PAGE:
Geological substrates and air pollution affect the availability of calcium to mammals in many habitats, including the Adirondack Mountain Region (Adirondacks) of the United States. Mammalian insectivores, such as shrews, may be particularly restricted in environments with low calcium. We examined the consequences of calcium restriction on the least shrew (Cryptotis parva
) in the laboratory. We maintained one group of shrews (5 F, 5 M) on a mealworm diet with a calcium concentration comparable to beetle larvae collected in the Adirondacks (1.1 ± 0.3 mg/g) and another group (5 F, 3 M) on a mealworm diet with a calcium concentration almost 20 times higher (19.5 ± 5.1 mg/g). Animals were given no access to mineral sources of calcium, such as snail shell or bone. We measured running speed and performance in a complex maze over 10 weeks. Shrews on the high-calcium diet made fewer errors in the maze than shrews on the low-calcium diet (F1,14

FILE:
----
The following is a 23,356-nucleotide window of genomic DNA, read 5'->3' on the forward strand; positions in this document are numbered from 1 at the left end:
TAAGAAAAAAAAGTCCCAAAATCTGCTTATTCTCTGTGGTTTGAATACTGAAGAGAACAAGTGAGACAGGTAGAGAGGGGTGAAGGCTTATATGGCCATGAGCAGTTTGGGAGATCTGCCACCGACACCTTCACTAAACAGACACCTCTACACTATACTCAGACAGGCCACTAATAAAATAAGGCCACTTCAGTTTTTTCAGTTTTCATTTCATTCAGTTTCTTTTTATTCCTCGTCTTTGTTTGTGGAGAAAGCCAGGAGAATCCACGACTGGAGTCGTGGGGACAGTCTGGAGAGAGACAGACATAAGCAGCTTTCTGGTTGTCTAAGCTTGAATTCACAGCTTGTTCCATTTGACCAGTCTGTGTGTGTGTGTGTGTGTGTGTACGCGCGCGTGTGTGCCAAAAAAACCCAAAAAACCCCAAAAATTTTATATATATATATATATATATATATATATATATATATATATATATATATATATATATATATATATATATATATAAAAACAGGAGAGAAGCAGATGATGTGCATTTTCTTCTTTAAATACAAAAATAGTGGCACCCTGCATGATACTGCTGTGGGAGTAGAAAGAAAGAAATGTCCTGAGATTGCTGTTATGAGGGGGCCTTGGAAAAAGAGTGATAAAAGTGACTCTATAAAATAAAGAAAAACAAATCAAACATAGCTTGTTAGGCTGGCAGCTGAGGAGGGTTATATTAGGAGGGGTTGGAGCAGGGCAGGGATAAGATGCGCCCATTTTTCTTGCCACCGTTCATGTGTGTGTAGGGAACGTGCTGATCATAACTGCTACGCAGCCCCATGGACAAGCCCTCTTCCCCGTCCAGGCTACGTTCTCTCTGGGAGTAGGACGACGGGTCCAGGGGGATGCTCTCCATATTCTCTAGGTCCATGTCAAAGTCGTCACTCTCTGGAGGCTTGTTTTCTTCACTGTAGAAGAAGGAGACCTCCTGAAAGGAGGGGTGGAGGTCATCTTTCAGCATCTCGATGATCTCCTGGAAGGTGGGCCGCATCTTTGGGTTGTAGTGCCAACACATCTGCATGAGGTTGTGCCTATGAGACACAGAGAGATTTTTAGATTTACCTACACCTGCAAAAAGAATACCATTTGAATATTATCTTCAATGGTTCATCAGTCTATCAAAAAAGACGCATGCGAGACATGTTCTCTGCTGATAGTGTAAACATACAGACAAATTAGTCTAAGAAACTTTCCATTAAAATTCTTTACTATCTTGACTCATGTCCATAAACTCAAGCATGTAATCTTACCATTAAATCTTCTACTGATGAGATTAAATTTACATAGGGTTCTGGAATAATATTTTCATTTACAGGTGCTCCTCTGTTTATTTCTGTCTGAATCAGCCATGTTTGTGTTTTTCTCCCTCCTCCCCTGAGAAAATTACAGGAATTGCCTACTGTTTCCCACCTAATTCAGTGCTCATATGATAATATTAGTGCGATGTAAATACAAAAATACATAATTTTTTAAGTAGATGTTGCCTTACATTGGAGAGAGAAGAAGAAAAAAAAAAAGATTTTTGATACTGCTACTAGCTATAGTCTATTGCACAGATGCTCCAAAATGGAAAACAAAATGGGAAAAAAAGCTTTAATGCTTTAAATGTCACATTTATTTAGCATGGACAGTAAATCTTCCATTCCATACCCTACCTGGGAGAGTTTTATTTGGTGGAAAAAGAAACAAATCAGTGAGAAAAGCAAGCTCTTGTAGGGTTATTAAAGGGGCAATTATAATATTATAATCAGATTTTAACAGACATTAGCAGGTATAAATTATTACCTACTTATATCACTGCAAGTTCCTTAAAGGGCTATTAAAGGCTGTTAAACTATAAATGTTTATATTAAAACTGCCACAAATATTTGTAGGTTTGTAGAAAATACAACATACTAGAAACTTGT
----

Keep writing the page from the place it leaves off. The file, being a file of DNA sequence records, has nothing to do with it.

= 12.8, p
< 0.01). Females made fewer errors than males (F1,14
= 10.6, p
< 0.01). Running speeds did not markedly vary between diet groups or sexes, though there was a trend toward faster running by shrews on the high calcium diet (p
= 0.087). Shrews in calcium-poor habitats with low availability of mineral sources of calcium may have greater difficulty with cognitive tasks such as navigation and recovery of food hoards.